• As part of the cashew family (Anacardiaceae), pistachios relatives include mangos, and also sumac and poison ivy. So, it is possible the urushiol in pistachios could cause you to have an allergic reaction, just like from a creeping plant.
  • Raw nuts might contain harmful bacteria. You may recall raw almonds being responsible for some salmonella outbreaks in recent history. Well, due to the potential for salmonella, you might want to skip the raw varieties. Roasting, blanching, and steaming will destroy the salmonella bacteria.
Preparing pistachios
How to roast
A community support agriculture website in Tucson, AZ, offers this tip for roasting pistachios:

First, parboil the nut meats. In a saucepan, bring to a boil 1 teaspoon of salt and 1/4 cup water. Then add 2 cups of nuts and return to boiling. Turn the heat down and let the nuts simmer until the water evaporates.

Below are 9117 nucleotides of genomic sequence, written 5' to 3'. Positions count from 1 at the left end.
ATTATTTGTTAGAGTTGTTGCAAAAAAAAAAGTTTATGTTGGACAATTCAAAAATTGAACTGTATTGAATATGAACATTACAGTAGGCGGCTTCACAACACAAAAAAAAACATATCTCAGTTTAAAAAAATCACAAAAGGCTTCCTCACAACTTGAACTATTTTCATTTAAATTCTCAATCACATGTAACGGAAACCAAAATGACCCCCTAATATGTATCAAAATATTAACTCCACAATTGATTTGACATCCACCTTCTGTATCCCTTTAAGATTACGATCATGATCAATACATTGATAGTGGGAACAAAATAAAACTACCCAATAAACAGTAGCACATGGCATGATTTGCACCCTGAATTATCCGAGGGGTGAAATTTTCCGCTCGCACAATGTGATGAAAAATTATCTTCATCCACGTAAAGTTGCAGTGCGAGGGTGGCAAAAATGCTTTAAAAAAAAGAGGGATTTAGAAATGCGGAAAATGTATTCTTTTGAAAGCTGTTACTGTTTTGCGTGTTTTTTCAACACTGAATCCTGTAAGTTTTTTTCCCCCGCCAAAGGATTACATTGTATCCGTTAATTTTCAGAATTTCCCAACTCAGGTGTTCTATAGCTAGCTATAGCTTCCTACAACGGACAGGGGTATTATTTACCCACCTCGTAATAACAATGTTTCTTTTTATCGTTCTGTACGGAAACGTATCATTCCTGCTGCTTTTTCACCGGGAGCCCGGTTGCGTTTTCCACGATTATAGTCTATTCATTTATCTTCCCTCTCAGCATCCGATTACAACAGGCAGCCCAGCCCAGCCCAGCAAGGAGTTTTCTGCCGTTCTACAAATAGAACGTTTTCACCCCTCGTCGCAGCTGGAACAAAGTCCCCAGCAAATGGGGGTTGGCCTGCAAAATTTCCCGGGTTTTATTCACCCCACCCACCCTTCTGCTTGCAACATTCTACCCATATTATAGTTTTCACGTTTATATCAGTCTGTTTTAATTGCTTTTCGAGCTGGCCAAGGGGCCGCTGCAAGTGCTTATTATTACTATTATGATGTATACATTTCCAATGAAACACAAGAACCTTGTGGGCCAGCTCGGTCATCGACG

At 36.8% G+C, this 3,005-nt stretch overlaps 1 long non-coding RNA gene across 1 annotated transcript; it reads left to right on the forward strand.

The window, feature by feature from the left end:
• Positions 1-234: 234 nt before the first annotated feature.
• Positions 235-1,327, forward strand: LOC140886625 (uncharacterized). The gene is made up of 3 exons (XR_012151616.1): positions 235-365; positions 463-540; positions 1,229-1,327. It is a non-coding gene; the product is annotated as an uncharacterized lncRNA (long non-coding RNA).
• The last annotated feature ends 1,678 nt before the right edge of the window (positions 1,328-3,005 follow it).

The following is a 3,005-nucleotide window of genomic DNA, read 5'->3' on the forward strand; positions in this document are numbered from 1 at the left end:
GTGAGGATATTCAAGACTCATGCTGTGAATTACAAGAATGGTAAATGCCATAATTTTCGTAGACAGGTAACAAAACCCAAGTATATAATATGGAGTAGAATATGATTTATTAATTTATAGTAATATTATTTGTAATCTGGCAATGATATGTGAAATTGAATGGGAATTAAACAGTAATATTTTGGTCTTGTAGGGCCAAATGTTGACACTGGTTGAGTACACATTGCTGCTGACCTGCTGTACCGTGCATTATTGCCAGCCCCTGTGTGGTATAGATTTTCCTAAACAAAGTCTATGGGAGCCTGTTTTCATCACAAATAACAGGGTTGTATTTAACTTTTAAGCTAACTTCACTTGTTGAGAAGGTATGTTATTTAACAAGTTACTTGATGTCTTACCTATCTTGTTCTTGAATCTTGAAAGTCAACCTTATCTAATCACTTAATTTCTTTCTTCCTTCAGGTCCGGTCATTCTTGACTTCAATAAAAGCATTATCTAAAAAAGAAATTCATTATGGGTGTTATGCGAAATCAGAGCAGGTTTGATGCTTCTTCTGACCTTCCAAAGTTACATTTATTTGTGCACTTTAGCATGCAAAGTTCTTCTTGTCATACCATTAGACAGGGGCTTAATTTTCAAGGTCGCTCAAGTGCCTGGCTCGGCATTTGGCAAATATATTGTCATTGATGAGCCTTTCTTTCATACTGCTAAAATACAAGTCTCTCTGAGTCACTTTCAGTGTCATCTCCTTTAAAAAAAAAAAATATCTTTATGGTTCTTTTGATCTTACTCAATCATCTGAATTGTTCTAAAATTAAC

Next, in a preheated 300 F oven, place the now-salted nutmeats on a baking pan in a single layer. Roasting takes 10 to 15 minutes and you'll want to stir them or shake the tray a couple of times for even roasting results.

That's it! Simple and you can choose your salt (think herb infused or iodized).
Tips for baking, cooking, eating
Pistachios have a unique flavor that lends itself wonderfully to pastries and ice creams. Wikipedia specifically lists kulfi (an Indian frozen dairy dessert), spumoni (a molded Italian ice cream dessert with candied fruits and nuts), and Neopolitan ice creams, pistachio butter and paste, and baklava (a layered dessert made of phyllo dough).